Today, President Obama is supposed to press Congress on the proposed Paycheck Fairness Act, which is supposed to empower women and help close the wage gap. Currently, women earn 77 cents to every male dollar. Although I respect President Obama’s goal of empowering women, this act gives me reservations, but also some hope. I’m skeptical because I’m not sure it will be entirely successful and I don’t particularly like the shift in responsibility for wage equality that this implies, but I do look forward to an age in which we can talk openly about salaries. After all, LearnVest is all about getting rid of the taboo surrounding money so that we can all speak openly and be well-informed.
I’m Not Convinced That The Paycheck Fairness Act Will Make A Big Difference
Maybe somewhat. This bill doesn’t mandate or enforce pay equality through federal action; instead, it empowers women who want to sue for equal pay. Previous precedent supports the rights of women suing for back pay (via the Lilly Ledbetter Act), but this proposed bill would treat gender-based wage discrimination the same way as wage discrimination based on race, which would allow women to sue for extra damages in addition to back pay. While I think that this is a good move—treating wage discrimination equally across the board—I can’t imagine that it will have a massive difference across the board. After all, this means that women have more right to damages when they sue, but are the majority of women really going to sue for gender disparity? How many of them even know that they’re making less than their male coworkers? Suing requires money, lawyer’s fees, the willingness to burn bridges, and a huge effort. By itself, I don’t think that this bill will make a tremendous difference.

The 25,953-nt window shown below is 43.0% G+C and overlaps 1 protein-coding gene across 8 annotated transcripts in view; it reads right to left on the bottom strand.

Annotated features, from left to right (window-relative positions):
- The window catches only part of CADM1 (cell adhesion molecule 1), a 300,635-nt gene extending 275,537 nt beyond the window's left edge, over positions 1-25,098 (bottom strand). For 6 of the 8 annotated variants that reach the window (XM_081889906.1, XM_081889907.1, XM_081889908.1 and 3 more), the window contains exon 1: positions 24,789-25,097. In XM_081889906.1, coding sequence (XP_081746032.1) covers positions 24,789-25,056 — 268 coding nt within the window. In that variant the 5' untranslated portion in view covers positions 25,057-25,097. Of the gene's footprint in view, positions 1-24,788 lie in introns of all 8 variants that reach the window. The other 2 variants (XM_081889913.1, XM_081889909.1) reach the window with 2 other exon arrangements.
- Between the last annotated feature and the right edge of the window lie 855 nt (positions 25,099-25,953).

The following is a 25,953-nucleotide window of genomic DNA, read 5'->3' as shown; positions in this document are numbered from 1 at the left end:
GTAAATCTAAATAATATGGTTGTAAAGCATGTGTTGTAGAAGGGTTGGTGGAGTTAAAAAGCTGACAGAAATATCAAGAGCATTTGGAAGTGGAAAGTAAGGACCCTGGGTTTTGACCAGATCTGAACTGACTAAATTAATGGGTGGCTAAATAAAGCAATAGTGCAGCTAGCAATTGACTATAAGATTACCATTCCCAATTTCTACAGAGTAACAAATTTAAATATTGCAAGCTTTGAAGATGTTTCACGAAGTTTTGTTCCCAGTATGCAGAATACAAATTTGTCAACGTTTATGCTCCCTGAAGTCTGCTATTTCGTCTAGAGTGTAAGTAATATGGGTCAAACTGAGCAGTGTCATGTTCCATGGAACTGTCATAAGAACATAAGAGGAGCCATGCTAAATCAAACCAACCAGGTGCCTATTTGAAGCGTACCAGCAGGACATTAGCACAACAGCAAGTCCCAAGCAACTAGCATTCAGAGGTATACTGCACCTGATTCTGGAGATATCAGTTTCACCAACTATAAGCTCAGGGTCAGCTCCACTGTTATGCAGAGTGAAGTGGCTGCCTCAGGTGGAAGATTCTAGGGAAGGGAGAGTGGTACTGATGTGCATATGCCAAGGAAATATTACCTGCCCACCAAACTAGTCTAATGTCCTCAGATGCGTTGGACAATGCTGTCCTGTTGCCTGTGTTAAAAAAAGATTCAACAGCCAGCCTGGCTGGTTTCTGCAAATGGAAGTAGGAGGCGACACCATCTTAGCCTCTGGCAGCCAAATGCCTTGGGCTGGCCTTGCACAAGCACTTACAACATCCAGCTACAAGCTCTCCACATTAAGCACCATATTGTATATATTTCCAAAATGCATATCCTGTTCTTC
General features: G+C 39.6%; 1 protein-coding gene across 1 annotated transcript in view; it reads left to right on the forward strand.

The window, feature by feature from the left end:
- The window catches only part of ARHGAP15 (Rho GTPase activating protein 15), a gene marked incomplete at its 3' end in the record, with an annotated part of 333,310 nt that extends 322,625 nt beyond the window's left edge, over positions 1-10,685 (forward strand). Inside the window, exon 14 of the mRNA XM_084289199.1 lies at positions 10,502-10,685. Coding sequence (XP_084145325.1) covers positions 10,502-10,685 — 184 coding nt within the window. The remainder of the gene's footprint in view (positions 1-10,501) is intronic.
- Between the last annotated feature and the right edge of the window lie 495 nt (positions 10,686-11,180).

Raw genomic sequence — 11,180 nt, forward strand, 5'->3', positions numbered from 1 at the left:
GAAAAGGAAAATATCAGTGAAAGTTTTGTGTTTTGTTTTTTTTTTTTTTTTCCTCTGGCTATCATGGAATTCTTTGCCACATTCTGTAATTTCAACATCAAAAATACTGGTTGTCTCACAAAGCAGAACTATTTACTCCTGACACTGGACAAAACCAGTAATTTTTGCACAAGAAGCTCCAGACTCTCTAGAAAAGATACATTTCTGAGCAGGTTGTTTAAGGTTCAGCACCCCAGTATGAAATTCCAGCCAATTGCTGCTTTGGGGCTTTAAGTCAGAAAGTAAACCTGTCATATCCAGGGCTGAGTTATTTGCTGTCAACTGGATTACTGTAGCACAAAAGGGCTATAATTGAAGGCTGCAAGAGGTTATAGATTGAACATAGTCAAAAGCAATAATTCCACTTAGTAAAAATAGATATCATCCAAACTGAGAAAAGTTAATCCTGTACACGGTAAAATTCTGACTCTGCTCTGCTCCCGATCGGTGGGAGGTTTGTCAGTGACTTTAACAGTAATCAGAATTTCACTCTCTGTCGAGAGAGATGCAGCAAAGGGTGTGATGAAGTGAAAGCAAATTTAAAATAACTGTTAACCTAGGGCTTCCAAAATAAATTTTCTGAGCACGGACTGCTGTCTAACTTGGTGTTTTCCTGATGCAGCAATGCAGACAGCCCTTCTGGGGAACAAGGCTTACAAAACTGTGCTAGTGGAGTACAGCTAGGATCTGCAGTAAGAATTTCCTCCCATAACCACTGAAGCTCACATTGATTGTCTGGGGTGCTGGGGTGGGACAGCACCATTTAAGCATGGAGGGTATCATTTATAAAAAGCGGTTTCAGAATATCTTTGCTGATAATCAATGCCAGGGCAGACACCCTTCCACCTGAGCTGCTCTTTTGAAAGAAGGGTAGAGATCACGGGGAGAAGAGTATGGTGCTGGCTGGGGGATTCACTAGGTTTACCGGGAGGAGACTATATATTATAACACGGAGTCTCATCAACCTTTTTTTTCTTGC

“You’re Not Getting Paid Equally? Well, You’re Going To Have To Sue, Then”
Although there’s something undeniably empowering about suing for your rights and standing up for your own fair pay, an ideal world wouldn’t require women to fight simply to earn fair pay. The problem with this act is that it implies that the onus of fairness is now upon women to bring up suits. Not everyone has the money, energy, strength, and freedom to do this. Although it’s great to get back pay, the sad truth is that suing is often more about a statement than about real money. After all, you have to pay attorneys, at least until and unless you win the case and the settlement includes attorney’s fees. Staging such a lawsuit often requires education and means; we shouldn’t feed into our litigious society by simply adding to existing lawsuits. Although some may argue that the heightened risk of lawsuits should encourage employers to pay everyone fairly in order to avoid a suit, the bald truth is that the employers who aren’t already on board probably won’t flock to make changes because of this small change in legislation.
One Of The Biggest Factors In Wage Disparity Is That Women Simply Don’t Negotiate As Much
One of the most valuable points that comes out of this proposed legislation is that employers are no longer allowed to penalize employees for discussing salary. At LearnVest, we’re all about openness around money—especially since one of the big reasons women don’t negotiate for more money is because they are less likely to make waves and don’t know how much they could be worth. Employers can get away with paying employees unequal amount when those employees are unaware. But, taboos surrounding money talk benefit employers far more than employees. My hope is that, as women see the wage disparity for themselves and in their own lives, rather than knowing about it as a vague fact, they’ll be more inspired to fight for their worth.
And that negotiation can take place aboveboard and involve what you’re really, truly worth—rather than the threat of a lawsuit.